GOP-Playing Politics With California’s Drought
Same old BS
In their imagined “people versus fish” scenario, towns are going dry and growers are going out of business because crazy environmentalists are hogging water to protect an obscure fish, the delta smelt. Water that could irrigate fields and keep people working is instead being kept in the Sacramento-San Joaquin River Delta and flushed into the ocean.
What they don’t like to point out is that without that supposed flush pushing out into the Pacific, seawater would continue to intrude farther into the delta, leaving only useless salty brine to pump into canals and onto fields — and then where would the growers and the rest of us be? Without restoring the dry stretch of the San Joaquin River, there can be no recharging of Central Valley towns’ groundwater supplies and no hope that the river will rescue orchards and cities with southern Sierra snowmelt in the event global climate change forever reduces levels of snowfall in the mountains to the north. And as for the smelt, the Endangered Species Act protects not only that fish but all of us, by holding together the fragile environmental web we rely on.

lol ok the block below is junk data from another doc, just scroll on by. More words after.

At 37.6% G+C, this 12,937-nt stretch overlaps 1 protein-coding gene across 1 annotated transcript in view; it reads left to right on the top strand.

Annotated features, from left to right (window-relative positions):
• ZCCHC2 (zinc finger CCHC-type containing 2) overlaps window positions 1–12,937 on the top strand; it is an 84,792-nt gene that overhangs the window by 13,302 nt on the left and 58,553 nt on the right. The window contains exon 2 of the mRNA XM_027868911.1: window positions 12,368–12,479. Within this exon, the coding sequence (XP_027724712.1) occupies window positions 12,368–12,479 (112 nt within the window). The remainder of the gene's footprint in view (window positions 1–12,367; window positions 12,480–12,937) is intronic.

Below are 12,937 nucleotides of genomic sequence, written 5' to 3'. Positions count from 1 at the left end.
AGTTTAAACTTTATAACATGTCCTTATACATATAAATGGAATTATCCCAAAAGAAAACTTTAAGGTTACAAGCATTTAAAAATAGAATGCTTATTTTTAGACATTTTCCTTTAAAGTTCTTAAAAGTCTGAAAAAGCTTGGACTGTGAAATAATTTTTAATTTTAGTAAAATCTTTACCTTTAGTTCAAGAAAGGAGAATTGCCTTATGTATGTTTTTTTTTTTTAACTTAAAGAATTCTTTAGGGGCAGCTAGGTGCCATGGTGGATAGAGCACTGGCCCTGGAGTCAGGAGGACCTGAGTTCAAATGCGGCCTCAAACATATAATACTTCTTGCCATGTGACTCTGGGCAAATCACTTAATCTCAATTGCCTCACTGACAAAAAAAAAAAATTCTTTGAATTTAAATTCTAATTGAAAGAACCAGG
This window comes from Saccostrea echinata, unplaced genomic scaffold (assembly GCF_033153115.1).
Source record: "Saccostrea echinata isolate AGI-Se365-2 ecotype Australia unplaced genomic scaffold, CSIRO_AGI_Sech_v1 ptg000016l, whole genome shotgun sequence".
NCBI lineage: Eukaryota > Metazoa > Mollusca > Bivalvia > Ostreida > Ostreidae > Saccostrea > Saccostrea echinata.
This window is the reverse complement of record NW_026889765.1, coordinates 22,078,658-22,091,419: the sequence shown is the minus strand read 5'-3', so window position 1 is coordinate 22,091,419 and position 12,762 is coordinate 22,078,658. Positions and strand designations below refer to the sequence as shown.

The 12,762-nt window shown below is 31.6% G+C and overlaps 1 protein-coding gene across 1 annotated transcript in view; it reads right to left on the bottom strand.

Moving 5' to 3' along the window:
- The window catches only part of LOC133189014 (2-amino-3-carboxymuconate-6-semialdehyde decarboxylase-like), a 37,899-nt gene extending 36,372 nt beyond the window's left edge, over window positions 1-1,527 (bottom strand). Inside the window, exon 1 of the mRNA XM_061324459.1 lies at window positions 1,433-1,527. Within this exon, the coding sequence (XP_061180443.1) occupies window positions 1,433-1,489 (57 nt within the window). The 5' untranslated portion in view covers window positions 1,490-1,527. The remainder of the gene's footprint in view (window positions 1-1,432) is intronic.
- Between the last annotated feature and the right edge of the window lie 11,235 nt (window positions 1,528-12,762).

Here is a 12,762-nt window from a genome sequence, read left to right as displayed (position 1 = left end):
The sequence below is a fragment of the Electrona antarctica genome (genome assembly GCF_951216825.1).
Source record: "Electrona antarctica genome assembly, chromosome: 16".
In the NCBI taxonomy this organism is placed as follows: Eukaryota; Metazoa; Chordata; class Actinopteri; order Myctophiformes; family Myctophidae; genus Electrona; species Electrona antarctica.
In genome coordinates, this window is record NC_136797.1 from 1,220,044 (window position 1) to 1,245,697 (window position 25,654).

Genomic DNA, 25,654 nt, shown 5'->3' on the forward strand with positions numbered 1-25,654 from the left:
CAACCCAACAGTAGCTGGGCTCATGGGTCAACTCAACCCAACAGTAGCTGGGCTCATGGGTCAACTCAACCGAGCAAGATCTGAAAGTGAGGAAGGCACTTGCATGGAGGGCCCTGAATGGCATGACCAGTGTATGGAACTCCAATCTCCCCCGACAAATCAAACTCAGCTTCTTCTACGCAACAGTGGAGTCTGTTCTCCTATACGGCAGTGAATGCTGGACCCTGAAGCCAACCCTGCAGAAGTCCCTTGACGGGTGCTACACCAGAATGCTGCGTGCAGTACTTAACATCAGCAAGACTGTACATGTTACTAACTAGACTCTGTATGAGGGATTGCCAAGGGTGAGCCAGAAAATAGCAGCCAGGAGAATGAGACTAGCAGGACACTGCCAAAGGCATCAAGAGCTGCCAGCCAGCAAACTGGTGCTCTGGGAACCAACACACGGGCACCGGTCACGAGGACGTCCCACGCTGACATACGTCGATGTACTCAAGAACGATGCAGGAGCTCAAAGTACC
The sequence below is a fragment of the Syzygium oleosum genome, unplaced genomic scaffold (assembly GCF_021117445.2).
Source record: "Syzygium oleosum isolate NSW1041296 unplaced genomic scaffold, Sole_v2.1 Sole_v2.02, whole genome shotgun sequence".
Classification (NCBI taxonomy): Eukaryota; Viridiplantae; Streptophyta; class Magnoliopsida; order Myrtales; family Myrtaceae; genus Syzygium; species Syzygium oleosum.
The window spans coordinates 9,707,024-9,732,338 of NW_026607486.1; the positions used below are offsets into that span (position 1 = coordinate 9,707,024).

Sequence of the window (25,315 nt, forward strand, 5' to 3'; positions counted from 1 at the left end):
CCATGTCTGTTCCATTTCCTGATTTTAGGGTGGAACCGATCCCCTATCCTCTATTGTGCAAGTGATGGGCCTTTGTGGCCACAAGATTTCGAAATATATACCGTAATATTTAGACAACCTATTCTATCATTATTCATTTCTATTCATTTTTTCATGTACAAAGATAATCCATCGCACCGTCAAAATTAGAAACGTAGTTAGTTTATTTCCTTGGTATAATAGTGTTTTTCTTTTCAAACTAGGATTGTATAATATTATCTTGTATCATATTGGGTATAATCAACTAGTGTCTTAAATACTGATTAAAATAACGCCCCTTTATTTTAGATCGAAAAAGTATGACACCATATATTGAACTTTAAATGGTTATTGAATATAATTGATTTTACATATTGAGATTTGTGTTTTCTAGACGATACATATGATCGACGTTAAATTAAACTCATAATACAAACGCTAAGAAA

Agriculture is an essential California industry, with benefits that are felt far beyond the region where crops grow. California’s economy depends on it. But three out of every four raindrops, three out of every four snowflakes, that fall on California and are diverted for human use go to agriculture. It is part of a network of water users that must conserve more and do a better job of planning for the future.
California has a plan — the Bay-Delta Conservation Plan — that has brought together representatives of the competing interests who recognize that they must work together to sustain one another with limited supplies of water. The Republican bill would undermine that effort by demonstrating that any agreement can be broken at any time by legislation. The state’s water users — all of us — need laws that support, not subvert, efforts to balance our water use.